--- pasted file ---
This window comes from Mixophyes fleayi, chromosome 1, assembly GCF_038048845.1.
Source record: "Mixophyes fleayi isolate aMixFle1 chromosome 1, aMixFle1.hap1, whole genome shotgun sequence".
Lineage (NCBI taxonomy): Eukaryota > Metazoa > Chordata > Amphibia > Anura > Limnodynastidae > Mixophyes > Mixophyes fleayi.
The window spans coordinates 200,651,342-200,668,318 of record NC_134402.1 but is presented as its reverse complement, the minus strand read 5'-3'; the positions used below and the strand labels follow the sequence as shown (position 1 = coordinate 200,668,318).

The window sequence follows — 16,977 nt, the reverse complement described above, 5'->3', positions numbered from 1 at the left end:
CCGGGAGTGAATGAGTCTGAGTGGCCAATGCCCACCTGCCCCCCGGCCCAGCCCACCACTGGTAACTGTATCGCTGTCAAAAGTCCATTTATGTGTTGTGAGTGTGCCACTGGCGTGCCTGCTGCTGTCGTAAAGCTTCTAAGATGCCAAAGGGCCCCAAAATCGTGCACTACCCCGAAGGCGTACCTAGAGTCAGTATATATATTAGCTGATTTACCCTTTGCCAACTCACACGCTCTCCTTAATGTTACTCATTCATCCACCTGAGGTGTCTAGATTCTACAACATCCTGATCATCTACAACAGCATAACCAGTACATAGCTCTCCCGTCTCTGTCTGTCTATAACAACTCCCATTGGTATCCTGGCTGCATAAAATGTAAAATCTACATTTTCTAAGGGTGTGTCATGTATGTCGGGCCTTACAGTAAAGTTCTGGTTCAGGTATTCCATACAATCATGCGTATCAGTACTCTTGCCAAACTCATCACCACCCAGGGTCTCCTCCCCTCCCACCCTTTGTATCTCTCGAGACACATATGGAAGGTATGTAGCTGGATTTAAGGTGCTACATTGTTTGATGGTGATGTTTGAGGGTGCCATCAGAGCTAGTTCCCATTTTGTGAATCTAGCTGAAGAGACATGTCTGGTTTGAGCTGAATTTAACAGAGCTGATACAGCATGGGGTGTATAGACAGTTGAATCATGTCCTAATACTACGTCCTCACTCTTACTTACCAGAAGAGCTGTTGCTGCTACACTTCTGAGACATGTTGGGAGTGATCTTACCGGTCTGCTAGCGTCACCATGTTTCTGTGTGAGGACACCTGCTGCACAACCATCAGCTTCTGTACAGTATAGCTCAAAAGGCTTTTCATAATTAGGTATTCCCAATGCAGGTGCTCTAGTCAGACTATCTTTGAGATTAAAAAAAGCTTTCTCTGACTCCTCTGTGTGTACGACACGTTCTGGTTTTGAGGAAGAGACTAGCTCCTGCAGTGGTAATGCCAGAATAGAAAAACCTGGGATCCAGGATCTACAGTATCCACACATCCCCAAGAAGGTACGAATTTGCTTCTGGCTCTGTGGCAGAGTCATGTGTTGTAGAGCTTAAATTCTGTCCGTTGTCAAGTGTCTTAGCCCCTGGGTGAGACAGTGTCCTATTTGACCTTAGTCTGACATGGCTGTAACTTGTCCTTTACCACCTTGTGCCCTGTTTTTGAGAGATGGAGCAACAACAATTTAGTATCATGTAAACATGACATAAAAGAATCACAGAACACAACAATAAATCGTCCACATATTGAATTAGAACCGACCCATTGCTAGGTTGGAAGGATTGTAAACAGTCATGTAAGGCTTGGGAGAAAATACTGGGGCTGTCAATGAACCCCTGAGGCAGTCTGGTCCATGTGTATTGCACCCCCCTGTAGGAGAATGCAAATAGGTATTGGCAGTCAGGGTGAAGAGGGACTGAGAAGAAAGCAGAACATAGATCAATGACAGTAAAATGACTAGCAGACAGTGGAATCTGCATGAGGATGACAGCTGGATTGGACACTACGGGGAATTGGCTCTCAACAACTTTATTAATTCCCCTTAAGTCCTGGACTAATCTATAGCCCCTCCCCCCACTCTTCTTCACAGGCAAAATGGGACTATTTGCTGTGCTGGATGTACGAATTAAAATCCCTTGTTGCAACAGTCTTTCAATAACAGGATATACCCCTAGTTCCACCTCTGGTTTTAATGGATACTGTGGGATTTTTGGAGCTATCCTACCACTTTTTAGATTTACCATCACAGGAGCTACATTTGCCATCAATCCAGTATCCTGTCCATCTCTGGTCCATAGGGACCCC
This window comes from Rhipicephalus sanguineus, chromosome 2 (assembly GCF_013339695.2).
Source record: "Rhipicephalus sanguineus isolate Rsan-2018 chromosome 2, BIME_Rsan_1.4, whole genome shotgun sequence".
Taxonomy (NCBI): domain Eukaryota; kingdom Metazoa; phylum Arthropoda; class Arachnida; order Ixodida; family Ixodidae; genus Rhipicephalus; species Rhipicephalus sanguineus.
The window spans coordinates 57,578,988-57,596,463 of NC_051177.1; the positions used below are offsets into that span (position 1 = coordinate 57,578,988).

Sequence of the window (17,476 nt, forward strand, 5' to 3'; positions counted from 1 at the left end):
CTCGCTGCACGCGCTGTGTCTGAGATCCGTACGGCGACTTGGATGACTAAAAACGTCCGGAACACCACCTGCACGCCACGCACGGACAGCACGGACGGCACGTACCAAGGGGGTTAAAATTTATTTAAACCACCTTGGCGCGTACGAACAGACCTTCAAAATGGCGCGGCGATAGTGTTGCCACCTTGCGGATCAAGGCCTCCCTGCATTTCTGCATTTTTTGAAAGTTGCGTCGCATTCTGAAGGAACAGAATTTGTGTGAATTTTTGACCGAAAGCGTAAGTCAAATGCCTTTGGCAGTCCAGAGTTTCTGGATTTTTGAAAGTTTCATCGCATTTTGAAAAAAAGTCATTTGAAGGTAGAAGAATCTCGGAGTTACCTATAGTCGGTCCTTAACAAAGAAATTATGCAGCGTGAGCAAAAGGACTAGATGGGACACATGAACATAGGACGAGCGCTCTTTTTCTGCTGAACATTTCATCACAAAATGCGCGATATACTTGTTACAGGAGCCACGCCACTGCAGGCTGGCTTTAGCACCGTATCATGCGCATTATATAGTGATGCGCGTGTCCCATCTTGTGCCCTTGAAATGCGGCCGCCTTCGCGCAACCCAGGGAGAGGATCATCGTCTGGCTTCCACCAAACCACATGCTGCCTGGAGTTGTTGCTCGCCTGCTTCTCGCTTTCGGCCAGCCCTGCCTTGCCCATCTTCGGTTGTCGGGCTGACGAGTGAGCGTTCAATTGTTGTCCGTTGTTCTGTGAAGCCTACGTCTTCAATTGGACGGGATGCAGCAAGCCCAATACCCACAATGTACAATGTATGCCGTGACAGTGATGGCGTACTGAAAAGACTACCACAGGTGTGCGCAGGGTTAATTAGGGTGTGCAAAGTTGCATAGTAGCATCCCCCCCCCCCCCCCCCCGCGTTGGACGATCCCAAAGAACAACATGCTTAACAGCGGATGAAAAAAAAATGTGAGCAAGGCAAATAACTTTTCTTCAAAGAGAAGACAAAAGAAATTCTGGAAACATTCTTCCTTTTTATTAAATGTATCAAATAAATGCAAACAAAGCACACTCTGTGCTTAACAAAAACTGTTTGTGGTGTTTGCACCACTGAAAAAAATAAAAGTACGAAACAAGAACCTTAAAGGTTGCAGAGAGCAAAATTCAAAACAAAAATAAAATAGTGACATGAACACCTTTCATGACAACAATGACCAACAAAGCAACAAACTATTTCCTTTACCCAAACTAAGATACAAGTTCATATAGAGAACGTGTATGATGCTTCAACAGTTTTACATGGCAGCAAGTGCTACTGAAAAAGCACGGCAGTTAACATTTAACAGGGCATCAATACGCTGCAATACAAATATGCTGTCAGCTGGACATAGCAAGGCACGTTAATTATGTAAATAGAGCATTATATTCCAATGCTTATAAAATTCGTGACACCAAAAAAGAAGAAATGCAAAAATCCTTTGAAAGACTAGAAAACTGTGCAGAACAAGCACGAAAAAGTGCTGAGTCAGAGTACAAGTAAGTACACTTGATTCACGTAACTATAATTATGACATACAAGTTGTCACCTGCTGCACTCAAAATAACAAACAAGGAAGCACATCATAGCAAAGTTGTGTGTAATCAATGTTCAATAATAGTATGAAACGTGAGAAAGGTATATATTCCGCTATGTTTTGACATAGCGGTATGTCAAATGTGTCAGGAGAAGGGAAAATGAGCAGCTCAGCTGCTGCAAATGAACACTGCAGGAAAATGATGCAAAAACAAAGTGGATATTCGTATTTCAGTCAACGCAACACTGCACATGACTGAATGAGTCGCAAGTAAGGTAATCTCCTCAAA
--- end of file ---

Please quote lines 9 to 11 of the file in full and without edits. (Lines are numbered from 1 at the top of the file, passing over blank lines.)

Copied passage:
Taxonomy (NCBI): domain Eukaryota; kingdom Metazoa; phylum Arthropoda; class Arachnida; order Ixodida; family Ixodidae; genus Rhipicephalus; species Rhipicephalus sanguineus.
The window spans coordinates 57,578,988-57,596,463 of NC_051177.1; the positions used below are offsets into that span (position 1 = coordinate 57,578,988).

Sequence of the window (17,476 nt, forward strand, 5' to 3'; positions counted from 1 at the left end):